Them eating our food (the other way round and also on sovereignty): Malek Batal et al, ‘Quantifying associations of the dietary share of ultra-processed foods with overall diet quality in First Nations peoples in the Canadian provinces of British Columbia, Alberta, Manitoba and Ontario’, Public Health Nutrition, 2017


Abstract: To quantify associations of the dietary share of ultra-processed foods (UPF) with the overall diet quality of First Nations peoples.

A cross-sectional analysis of data from the First Nations Food, Nutrition and Environment Study, designed to contribute to knowledge gaps regarding the diet of First Nations peoples living on-reserve, south of the 60th parallel. A multistage sampling of communities was conducted. All foods from 24 h dietary recalls were categorized into NOVA categories and analyses were performed to evaluate the impact of UPF on diet quality.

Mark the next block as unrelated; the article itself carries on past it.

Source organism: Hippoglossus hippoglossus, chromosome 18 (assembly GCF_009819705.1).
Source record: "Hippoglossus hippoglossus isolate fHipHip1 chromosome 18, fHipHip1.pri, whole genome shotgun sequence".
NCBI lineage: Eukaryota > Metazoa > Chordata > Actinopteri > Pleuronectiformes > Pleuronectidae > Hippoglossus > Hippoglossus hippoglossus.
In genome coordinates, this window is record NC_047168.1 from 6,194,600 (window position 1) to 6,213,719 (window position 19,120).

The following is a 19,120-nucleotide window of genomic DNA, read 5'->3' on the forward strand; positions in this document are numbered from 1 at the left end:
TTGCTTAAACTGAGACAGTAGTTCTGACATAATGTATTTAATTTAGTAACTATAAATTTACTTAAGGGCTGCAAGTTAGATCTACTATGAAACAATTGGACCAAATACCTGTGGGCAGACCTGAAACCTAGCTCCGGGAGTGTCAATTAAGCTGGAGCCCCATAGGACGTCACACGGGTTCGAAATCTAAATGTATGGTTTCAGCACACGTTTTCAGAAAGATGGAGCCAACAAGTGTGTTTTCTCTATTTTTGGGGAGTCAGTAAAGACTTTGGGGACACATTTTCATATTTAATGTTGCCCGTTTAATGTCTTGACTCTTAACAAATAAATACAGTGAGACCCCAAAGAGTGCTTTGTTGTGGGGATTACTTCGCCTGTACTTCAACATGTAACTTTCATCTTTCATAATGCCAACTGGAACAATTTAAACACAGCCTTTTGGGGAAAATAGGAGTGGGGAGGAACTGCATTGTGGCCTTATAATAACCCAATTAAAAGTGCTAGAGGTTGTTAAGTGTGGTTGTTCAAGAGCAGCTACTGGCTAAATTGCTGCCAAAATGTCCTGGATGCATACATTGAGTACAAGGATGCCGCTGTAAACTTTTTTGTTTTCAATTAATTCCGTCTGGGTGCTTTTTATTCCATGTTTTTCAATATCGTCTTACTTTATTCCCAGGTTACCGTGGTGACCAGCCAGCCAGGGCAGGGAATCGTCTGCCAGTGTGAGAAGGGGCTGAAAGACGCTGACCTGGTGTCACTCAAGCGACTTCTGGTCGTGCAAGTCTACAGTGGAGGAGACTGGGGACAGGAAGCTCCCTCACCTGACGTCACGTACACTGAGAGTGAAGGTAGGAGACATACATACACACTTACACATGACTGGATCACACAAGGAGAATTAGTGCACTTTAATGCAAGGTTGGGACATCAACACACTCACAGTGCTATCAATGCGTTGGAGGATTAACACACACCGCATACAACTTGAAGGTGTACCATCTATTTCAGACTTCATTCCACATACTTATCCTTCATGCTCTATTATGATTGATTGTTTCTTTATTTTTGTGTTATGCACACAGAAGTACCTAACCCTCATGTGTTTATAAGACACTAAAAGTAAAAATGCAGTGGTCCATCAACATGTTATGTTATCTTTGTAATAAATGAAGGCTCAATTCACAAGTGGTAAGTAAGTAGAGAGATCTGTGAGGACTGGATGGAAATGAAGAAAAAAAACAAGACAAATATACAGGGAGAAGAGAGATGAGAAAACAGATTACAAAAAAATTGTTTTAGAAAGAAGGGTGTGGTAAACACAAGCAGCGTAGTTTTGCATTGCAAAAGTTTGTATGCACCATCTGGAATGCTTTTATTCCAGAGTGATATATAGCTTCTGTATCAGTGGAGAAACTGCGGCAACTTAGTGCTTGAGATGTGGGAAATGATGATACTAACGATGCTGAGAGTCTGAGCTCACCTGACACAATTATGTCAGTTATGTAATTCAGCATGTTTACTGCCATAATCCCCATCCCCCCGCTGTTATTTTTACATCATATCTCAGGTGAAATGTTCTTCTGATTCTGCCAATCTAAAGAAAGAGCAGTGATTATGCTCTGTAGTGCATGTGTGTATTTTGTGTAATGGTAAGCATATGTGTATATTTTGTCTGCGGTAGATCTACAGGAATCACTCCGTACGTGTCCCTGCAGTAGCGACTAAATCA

Western and Central Canada.

First Nations participants aged 19 years or older.

The sample consisted of 3700 participants. UPF contributed 53·9 % of energy. Compared with the non-UPF fraction of the diet, the UPF fraction had 3·5 times less vitamin A, 2·4 times less K, 2·2 times less protein, 2·3 times more free sugars and 1·8 times more Na. As the contribution of UPF to energy increased so did the overall intakes of energy, carbohydrate, free sugar, saturated fat, Na, Ca and vitamin C, and Na:K; while protein, fibre, K, Fe and vitamin A decreased. Diets of individuals who ate traditional First Nations food (e.g. wild plants and game animals) on the day of the recall were lower in UPF.

UPF were prevalent in First Nations diets. Efforts to curb UPF consumption and increase intake of traditional First Nations foods and other fresh or minimally processed foods would improve diet quality and health in First Nations peoples [sic].

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